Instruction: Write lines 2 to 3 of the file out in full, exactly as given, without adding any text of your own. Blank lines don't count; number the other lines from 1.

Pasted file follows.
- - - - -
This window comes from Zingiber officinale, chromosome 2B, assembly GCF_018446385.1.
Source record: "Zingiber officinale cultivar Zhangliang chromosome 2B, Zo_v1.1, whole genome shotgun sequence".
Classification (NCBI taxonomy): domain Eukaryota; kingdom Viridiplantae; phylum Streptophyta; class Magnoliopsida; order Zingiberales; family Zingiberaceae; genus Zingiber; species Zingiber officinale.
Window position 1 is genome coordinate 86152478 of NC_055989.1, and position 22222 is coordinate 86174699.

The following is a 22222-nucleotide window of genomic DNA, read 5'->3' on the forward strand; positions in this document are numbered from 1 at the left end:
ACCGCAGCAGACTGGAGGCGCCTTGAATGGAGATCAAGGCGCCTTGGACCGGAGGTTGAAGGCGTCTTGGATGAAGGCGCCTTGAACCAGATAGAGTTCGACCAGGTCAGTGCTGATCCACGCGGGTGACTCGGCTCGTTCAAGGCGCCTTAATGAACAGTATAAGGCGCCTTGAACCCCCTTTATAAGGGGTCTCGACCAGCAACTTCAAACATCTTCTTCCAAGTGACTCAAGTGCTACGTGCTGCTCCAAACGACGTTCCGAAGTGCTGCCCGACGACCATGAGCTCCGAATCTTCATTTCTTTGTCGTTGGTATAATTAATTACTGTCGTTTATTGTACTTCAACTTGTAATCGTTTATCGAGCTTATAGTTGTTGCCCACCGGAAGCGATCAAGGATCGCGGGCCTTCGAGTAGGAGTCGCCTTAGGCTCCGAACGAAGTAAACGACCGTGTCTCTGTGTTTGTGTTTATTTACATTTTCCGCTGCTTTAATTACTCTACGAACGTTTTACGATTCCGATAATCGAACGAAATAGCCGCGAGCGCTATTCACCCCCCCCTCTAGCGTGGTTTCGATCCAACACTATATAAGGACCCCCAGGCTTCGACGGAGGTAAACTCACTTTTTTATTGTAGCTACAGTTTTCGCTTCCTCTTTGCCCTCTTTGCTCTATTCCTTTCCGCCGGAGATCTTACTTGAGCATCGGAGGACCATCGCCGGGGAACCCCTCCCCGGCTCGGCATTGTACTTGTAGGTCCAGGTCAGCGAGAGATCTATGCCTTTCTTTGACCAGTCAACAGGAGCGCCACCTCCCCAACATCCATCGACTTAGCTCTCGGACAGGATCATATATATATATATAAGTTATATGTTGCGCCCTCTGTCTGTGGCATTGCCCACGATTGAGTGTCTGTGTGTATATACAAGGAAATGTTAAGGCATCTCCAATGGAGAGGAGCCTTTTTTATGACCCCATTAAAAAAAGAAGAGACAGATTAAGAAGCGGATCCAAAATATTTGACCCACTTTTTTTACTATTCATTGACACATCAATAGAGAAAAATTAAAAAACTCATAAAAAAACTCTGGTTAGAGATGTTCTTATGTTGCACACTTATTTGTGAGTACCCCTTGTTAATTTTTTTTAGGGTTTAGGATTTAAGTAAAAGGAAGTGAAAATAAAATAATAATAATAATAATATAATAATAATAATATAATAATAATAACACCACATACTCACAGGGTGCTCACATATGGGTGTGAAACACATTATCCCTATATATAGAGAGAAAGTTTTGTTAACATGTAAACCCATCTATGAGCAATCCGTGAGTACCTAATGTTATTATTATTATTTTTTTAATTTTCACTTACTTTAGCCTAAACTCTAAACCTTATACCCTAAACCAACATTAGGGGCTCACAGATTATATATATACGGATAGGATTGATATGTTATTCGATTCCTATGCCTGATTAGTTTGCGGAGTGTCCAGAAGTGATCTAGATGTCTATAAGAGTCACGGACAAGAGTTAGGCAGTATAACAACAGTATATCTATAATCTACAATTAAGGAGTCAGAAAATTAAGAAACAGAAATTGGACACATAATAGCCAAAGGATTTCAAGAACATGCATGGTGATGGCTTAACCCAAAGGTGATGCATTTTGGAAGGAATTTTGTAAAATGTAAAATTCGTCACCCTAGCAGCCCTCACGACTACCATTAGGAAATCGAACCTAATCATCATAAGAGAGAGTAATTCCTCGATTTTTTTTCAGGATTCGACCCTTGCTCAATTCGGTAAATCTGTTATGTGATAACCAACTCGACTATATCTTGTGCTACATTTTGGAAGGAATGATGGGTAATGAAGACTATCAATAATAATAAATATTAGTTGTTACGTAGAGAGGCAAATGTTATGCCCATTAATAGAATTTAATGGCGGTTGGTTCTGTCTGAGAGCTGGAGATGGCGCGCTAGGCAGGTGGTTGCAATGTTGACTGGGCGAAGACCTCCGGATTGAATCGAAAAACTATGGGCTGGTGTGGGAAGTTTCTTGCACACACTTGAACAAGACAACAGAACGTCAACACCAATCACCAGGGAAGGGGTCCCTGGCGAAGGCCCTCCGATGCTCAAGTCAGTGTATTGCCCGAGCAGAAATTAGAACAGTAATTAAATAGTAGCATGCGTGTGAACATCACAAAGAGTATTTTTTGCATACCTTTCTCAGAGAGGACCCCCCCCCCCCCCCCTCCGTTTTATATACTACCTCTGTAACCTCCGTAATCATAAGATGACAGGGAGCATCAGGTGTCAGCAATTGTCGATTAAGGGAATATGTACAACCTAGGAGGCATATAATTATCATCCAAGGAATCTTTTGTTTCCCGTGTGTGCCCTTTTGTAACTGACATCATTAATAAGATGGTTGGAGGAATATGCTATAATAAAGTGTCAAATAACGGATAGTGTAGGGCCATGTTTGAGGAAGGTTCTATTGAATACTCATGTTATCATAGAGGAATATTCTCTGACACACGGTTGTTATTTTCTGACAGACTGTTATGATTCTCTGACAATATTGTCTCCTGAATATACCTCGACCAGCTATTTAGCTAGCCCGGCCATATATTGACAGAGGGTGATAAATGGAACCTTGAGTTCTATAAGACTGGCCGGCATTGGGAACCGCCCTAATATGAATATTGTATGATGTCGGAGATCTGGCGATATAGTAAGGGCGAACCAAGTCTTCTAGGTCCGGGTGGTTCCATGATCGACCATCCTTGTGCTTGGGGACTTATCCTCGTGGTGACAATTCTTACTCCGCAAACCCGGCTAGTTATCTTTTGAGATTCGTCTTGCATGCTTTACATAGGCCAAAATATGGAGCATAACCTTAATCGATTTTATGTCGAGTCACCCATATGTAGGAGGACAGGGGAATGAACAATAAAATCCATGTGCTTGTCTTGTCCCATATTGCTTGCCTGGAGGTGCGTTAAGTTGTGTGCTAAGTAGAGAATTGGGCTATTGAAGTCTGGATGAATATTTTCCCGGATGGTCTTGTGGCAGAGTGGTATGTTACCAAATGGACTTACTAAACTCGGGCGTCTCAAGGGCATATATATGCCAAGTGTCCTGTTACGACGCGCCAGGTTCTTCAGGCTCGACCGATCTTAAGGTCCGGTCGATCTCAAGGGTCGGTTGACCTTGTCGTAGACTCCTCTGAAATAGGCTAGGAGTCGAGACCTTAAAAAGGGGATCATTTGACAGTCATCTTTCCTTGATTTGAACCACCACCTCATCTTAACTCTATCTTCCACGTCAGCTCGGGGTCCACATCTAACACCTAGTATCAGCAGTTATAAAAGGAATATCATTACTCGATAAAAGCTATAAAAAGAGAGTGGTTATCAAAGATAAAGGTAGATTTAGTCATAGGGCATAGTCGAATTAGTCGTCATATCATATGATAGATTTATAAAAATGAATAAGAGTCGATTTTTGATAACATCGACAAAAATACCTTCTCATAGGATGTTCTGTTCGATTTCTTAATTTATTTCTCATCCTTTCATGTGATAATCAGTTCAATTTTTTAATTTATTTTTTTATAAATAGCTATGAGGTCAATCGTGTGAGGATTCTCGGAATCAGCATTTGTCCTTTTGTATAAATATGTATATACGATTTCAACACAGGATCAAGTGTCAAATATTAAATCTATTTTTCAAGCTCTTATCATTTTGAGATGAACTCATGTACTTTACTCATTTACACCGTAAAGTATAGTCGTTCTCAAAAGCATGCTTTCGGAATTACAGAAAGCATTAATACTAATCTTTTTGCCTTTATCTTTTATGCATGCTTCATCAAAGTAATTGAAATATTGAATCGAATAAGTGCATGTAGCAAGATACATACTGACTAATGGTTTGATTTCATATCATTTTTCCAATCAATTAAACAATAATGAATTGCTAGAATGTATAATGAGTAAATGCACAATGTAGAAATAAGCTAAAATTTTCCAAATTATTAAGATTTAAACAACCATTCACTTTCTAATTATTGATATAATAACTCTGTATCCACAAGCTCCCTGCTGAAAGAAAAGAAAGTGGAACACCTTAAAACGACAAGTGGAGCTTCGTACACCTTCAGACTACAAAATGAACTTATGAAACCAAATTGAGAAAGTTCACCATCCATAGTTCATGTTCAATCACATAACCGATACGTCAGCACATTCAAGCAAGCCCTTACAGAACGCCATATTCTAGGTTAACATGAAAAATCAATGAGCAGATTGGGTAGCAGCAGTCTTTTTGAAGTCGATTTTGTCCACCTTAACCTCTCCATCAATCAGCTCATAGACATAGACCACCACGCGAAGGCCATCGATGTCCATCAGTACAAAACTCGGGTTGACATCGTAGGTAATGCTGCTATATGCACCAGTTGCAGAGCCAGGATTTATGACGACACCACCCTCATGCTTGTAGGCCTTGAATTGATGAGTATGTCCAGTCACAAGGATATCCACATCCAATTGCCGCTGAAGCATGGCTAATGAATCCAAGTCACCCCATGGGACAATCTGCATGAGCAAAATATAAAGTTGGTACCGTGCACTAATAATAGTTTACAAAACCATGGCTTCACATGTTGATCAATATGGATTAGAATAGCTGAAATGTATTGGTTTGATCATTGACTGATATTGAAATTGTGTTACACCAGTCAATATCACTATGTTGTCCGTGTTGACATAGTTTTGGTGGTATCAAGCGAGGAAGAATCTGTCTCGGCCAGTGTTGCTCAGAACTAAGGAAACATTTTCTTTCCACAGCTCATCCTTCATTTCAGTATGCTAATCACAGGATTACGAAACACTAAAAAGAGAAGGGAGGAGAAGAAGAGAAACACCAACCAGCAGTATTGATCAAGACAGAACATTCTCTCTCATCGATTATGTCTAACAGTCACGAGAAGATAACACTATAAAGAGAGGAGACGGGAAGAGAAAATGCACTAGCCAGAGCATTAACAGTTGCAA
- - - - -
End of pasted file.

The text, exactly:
Source record: "Zingiber officinale cultivar Zhangliang chromosome 2B, Zo_v1.1, whole genome shotgun sequence".
Classification (NCBI taxonomy): domain Eukaryota; kingdom Viridiplantae; phylum Streptophyta; class Magnoliopsida; order Zingiberales; family Zingiberaceae; genus Zingiber; species Zingiber officinale.